Rational use of antiretroviral therapy in low-income and middle-income countries: optimizing regimen sequencing and switching

Julian H Elliot, Lut Lynen, Alexandra Calmy, Andrea De Luca, Robert W Shafer, Maria Zolfo, Bonaventura Clotet, Sarah Huffam, Charles Boucher, David A Cooper, Jonathan M. Shapiro

Risultato della ricerca: Contributo in rivistaArticolo in rivista

25 Citazioni (Scopus)


During the 4 years to the end of 2007, the number of people in low-income and middle-income countries (LMICs) receiving antiretroviral therapy (ART) increased from 400 000 to 3 million [1,2]. Although early mortality [3] and retention in care [4] remain significant challenges, the majority of reports from LMICs have shown encouraging immunological, virological and survival outcomes [5 12]. Reported rates of switching to second-line ART regimens have been lower than expected [13 15], in part due to actual rates of treatment success, but mainly because of limited access to both virological monitoring [16] and second-line drugs [14]. Clinicians have also been reluctant to switch therapy [15] due to regimen cost, complexity, inconvenience and lack of subsequent treatment options. As cohorts mature and expand and access to virological monitoring and second-line regimens increase, however, rates of diagnosed treatment failure and switch to second-line regimens will increase [17]. As the cost of second-line regimens are currently three to 20 times more expensive than that of first-line regimens [18], these increases will challenge the cost-effectiveness [19,20] and sustainability [21] of HIV-treatment programmes.An effective response to the challenges of HIV treatment failure in LMICs must include reductions in the cost of second-line agents [22], but changes to commercial regulations, particularly in India, suggest the scale of price reductions seen with first-line agents are unlikely to occur with second-line agents. Strategies to maximize the effectiveness of first-line and second-line regimens and optimize the timing of regimen switching are required to fully utilize the survival benefit of available treatment options, maintain programme cost-effectiveness and enable achievement of universal access to HIV treatment. A comprehensive strategy must be evidence based and focused on the rational long-term use of ART at a population level. The objective of this review is to support the development of these strategies by providing an overview of available evidence with an emphasis on regimen sequencing and switching.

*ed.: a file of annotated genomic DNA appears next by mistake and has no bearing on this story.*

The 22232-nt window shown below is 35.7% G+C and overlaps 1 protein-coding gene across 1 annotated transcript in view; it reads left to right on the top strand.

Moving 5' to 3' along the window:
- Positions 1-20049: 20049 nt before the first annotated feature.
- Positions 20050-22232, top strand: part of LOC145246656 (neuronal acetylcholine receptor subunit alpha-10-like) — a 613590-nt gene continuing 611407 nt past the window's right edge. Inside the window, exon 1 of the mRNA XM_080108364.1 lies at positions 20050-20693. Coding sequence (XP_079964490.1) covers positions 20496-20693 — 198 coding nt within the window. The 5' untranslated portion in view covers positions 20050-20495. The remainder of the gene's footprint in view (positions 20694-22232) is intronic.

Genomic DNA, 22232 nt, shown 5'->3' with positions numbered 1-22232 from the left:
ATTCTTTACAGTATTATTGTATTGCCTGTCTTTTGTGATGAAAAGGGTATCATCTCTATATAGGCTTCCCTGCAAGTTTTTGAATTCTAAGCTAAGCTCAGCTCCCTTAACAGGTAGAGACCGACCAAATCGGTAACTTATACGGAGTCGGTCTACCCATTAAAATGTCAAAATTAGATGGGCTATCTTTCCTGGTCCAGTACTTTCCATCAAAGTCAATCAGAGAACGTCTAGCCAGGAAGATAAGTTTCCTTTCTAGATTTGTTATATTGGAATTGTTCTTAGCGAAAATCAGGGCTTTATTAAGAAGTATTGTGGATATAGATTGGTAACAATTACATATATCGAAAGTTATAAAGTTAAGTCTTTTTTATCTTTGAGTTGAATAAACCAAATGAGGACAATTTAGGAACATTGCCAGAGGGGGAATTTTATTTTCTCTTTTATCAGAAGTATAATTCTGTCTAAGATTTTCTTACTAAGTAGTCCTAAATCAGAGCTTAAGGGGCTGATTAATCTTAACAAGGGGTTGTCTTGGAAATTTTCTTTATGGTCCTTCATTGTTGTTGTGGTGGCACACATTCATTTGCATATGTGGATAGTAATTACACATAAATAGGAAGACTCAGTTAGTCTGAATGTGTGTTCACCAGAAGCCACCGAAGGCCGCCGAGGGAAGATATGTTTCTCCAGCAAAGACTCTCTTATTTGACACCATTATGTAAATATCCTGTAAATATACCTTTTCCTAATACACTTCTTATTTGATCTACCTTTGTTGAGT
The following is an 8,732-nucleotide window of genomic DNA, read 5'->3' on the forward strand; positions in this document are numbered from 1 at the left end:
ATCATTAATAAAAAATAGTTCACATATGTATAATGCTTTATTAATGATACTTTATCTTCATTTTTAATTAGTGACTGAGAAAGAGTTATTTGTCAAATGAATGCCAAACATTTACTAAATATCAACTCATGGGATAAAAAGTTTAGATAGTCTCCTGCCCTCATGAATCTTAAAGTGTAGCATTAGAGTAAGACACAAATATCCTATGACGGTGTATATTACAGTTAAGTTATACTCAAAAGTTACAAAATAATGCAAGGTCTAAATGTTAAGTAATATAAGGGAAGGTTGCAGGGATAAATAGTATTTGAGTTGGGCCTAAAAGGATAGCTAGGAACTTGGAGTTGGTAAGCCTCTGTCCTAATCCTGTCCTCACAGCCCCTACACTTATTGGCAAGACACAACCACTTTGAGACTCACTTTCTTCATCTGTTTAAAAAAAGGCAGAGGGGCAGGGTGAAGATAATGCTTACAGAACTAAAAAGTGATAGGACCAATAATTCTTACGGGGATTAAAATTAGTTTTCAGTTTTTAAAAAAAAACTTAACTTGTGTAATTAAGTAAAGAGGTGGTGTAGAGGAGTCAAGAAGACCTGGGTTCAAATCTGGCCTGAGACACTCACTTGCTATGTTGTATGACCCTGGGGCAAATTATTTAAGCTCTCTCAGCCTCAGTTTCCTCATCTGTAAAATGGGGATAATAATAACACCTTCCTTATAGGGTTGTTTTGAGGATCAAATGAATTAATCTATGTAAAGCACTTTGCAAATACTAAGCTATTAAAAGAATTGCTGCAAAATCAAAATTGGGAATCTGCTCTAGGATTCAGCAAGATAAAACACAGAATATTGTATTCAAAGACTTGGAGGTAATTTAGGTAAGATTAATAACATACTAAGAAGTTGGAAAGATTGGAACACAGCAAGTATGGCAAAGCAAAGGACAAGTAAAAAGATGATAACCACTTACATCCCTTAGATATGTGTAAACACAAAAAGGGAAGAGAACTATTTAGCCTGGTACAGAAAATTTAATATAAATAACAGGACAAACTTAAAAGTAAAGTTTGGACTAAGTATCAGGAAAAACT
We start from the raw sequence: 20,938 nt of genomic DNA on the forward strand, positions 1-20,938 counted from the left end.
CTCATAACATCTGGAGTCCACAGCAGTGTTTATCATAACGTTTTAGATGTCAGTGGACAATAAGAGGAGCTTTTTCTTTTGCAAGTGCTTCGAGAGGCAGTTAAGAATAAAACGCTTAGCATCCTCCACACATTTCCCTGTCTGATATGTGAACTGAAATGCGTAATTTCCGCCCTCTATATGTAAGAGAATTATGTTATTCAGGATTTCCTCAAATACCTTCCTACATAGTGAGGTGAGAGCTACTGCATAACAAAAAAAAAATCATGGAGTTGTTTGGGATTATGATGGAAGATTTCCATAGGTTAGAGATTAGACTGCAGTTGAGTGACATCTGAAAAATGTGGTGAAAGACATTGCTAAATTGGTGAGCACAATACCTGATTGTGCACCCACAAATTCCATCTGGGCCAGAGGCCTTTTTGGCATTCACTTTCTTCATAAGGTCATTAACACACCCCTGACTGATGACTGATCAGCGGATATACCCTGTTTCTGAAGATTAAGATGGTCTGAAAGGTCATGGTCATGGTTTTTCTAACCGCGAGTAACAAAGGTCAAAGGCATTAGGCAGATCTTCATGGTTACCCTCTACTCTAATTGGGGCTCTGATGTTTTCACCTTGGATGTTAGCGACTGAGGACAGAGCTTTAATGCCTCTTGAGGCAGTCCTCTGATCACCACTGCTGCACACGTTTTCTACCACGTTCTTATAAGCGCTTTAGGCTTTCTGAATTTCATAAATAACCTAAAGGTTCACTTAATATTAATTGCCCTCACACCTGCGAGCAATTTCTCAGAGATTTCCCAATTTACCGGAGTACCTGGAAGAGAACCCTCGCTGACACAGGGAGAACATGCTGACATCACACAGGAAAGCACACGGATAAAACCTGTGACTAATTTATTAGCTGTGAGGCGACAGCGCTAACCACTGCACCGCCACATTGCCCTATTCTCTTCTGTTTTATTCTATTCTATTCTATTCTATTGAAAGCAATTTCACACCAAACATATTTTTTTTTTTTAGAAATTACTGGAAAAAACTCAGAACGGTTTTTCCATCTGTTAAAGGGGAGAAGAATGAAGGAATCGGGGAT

Lingua originaleEnglish
pagine (da-a)2053-2067
Numero di pagine15
Stato di pubblicazionePubblicato - 2008


  • antiretroviral therapy
  • hiv


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